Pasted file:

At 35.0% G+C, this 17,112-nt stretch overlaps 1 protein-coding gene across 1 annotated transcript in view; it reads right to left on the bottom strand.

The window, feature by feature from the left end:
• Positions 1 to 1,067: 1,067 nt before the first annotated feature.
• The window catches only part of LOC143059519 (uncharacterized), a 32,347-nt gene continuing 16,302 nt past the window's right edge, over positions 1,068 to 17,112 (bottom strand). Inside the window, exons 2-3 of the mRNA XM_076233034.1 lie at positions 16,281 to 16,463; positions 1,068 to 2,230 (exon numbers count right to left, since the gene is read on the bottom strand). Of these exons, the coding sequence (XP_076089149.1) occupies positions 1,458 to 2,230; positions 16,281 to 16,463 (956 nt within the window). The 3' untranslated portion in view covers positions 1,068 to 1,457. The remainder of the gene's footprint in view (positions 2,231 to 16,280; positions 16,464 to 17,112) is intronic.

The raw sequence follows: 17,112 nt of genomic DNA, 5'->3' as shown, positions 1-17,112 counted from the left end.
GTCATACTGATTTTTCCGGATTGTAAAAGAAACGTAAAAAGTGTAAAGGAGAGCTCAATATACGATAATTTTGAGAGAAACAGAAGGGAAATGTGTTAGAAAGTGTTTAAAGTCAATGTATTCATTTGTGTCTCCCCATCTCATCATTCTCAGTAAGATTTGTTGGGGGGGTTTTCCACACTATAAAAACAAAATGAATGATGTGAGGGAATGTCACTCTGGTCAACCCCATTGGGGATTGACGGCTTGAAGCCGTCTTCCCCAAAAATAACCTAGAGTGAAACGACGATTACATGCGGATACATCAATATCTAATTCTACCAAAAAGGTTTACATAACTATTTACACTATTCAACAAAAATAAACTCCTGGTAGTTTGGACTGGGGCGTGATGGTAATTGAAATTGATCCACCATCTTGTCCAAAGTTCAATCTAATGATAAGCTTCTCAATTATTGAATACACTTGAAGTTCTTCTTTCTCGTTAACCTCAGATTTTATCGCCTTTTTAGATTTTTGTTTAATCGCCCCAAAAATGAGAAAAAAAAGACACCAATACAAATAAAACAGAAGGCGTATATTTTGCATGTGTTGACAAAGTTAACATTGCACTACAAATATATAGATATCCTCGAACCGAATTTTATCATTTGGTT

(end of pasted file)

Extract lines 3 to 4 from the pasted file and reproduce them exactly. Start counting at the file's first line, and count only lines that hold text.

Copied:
• Positions 1 to 1,067: 1,067 nt before the first annotated feature.
• The window catches only part of LOC143059519 (uncharacterized), a 32,347-nt gene continuing 16,302 nt past the window's right edge, over positions 1,068 to 17,112 (bottom strand). Inside the window, exons 2-3 of the mRNA XM_076233034.1 lie at positions 16,281 to 16,463; positions 1,068 to 2,230 (exon numbers count right to left, since the gene is read on the bottom strand). Of these exons, the coding sequence (XP_076089149.1) occupies positions 1,458 to 2,230; positions 16,281 to 16,463 (956 nt within the window). The 3' untranslated portion in view covers positions 1,068 to 1,457. The remainder of the gene's footprint in view (positions 2,231 to 16,280; positions 16,464 to 17,112) is intronic.